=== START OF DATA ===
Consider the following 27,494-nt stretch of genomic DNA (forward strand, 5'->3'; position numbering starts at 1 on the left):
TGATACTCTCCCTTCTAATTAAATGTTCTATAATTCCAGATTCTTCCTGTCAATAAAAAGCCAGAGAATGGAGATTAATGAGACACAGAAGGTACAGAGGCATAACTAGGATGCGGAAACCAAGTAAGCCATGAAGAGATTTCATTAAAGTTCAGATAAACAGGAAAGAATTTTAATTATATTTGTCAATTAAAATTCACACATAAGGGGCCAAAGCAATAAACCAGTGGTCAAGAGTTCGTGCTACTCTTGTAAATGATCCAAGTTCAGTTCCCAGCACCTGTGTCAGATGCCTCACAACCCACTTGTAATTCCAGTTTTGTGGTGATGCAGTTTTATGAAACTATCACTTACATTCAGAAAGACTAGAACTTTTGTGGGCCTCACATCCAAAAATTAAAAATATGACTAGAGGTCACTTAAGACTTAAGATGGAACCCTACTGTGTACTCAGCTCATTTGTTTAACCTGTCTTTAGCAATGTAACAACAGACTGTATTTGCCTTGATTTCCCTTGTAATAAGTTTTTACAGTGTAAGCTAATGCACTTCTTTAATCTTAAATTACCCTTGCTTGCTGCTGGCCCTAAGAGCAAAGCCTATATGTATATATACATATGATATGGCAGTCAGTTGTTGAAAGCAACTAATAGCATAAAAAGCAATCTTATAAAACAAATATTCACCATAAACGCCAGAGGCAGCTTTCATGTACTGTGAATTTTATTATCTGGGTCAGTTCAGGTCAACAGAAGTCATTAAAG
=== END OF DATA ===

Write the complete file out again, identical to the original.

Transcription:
Consider the following 27,494-nt stretch of genomic DNA (forward strand, 5'->3'; position numbering starts at 1 on the left):
TGATACTCTCCCTTCTAATTAAATGTTCTATAATTCCAGATTCTTCCTGTCAATAAAAAGCCAGAGAATGGAGATTAATGAGACACAGAAGGTACAGAGGCATAACTAGGATGCGGAAACCAAGTAAGCCATGAAGAGATTTCATTAAAGTTCAGATAAACAGGAAAGAATTTTAATTATATTTGTCAATTAAAATTCACACATAAGGGGCCAAAGCAATAAACCAGTGGTCAAGAGTTCGTGCTACTCTTGTAAATGATCCAAGTTCAGTTCCCAGCACCTGTGTCAGATGCCTCACAACCCACTTGTAATTCCAGTTTTGTGGTGATGCAGTTTTATGAAACTATCACTTACATTCAGAAAGACTAGAACTTTTGTGGGCCTCACATCCAAAAATTAAAAATATGACTAGAGGTCACTTAAGACTTAAGATGGAACCCTACTGTGTACTCAGCTCATTTGTTTAACCTGTCTTTAGCAATGTAACAACAGACTGTATTTGCCTTGATTTCCCTTGTAATAAGTTTTTACAGTGTAAGCTAATGCACTTCTTTAATCTTAAATTACCCTTGCTTGCTGCTGGCCCTAAGAGCAAAGCCTATATGTATATATACATATGATATGGCAGTCAGTTGTTGAAAGCAACTAATAGCATAAAAAGCAATCTTATAAAACAAATATTCACCATAAACGCCAGAGGCAGCTTTCATGTACTGTGAATTTTATTATCTGGGTCAGTTCAGGTCAACAGAAGTCATTAAAG